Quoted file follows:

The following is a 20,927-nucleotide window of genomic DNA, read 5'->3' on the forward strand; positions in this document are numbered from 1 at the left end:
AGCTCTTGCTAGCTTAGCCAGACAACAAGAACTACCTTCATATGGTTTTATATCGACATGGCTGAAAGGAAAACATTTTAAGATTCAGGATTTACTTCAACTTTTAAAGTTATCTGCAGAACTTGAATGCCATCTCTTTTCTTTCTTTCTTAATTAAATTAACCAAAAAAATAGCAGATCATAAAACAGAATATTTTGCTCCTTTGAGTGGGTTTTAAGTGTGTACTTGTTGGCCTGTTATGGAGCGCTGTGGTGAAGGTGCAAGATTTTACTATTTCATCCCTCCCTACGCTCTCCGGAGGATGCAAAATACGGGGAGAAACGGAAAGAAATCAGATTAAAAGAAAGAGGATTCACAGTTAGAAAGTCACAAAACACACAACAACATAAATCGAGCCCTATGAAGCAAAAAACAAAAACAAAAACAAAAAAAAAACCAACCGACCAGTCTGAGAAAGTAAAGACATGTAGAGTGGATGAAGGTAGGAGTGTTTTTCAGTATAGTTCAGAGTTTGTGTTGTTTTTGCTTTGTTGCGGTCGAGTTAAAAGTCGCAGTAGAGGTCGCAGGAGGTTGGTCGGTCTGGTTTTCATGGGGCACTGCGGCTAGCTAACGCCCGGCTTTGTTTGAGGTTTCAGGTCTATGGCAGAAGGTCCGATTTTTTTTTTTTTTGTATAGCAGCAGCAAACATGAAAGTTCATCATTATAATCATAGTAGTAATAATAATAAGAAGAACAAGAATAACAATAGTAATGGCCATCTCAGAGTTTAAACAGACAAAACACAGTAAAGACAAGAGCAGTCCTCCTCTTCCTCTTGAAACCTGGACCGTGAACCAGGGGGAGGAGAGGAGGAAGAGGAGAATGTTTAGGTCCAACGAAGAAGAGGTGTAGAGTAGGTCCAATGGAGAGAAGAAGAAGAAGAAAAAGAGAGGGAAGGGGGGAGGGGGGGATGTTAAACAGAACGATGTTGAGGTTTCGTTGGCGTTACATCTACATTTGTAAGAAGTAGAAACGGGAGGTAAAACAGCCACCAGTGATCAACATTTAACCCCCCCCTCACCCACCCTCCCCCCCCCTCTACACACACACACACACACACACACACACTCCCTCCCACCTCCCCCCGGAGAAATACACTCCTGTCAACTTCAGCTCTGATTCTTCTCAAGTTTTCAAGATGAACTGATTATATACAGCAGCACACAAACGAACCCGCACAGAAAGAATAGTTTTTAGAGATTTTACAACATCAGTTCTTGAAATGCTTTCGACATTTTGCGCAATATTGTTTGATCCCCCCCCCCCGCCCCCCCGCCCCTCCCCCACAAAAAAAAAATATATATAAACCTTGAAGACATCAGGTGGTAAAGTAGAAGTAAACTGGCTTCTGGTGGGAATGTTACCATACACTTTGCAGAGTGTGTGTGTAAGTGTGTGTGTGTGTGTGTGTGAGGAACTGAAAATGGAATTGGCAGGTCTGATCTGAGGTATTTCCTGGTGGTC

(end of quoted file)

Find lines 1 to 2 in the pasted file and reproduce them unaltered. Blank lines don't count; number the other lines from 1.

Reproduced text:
The following is a 20,927-nucleotide window of genomic DNA, read 5'->3' on the forward strand; positions in this document are numbered from 1 at the left end:
AGCTCTTGCTAGCTTAGCCAGACAACAAGAACTACCTTCATATGGTTTTATATCGACATGGCTGAAAGGAAAACATTTTAAGATTCAGGATTTACTTCAACTTTTAAAGTTATCTGCAGAACTTGAATGCCATCTCTTTTCTTTCTTTCTTAATTAAATTAACCAAAAAAATAGCAGATCATAAAACAGAATATTTTGCTCCTTTGAGTGGGTTTTAAGTGTGTACTTGTTGGCCTGTTATGGAGCGCTGTGGTGAAGGTGCAAGATTTTACTATTTCATCCCTCCCTACGCTCTCCGGAGGATGCAAAATACGGGGAGAAACGGAAAGAAATCAGATTAAAAGAAAGAGGATTCACAGTTAGAAAGTCACAAAACACACAACAACATAAATCGAGCCCTATGAAGCAAAAAACAAAAACAAAAACAAAAAAAAAACCAACCGACCAGTCTGAGAAAGTAAAGACATGTAGAGTGGATGAAGGTAGGAGTGTTTTTCAGTATAGTTCAGAGTTTGTGTTGTTTTTGCTTTGTTGCGGTCGAGTTAAAAGTCGCAGTAGAGGTCGCAGGAGGTTGGTCGGTCTGGTTTTCATGGGGCACTGCGGCTAGCTAACGCCCGGCTTTGTTTGAGGTTTCAGGTCTATGGCAGAAGGTCCGATTTTTTTTTTTTTTGTATAGCAGCAGCAAACATGAAAGTTCATCATTATAATCATAGTAGTAATAATAATAAGAAGAACAAGAATAACAATAGTAATGGCCATCTCAGAGTTTAAACAGACAAAACACAGTAAAGACAAGAGCAGTCCTCCTCTTCCTCTTGAAACCTGGACCGTGAACCAGGGGGAGGAGAGGAGGAAGAGGAGAATGTTTAGGTCCAACGAAGAAGAGGTGTAGAGTAGGTCCAATGGAGAGAAGAAGAAGAAGAAAAAGAGAGGGAAGGGGGGAGGGGGGGATGTTAAACAGAACGATGTTGAGGTTTCGTTGGCGTTACATCTACATTTGTAAGAAGTAGAAACGGGAGGTAAAACAGCCACCAGTGATCAACATTTAACCCCCCCCTCACCCACCCTCCCCCCCCCTCTACACACACACACACACACACACACACACTCCCTCCCACCTCCCCCCGGAGAAATACACTCCTGTCAACTTCAGCTCTGATTCTTCTCAAGTTTTCAAGATGAACTGATTATATACAGCAGCACACAAACGAACCCGCACAGAAAGAATAGTTTTTAGAGATTTTACAACATCAGTTCTTGAAATGCTTTCGACATTTTGCGCAATATTGTTTGATCCCCCCCCCCCGCCCCCCCGCCCCTCCCCCACAAAAAAAAAATATATATAAACCTTGAAGACATCAGGTGGTAAAGTAGAAGTAAACTGGCTTCTGGTGGGAATGTTACCATACACTTTGCAGAGTGTGTGTGTAAGTGTGTGTGTGTGTGTGTGTGAGGAACTGAAAATGGAATTGGCAGGTCTGATCTGAGGTATTTCCTGGTGGTC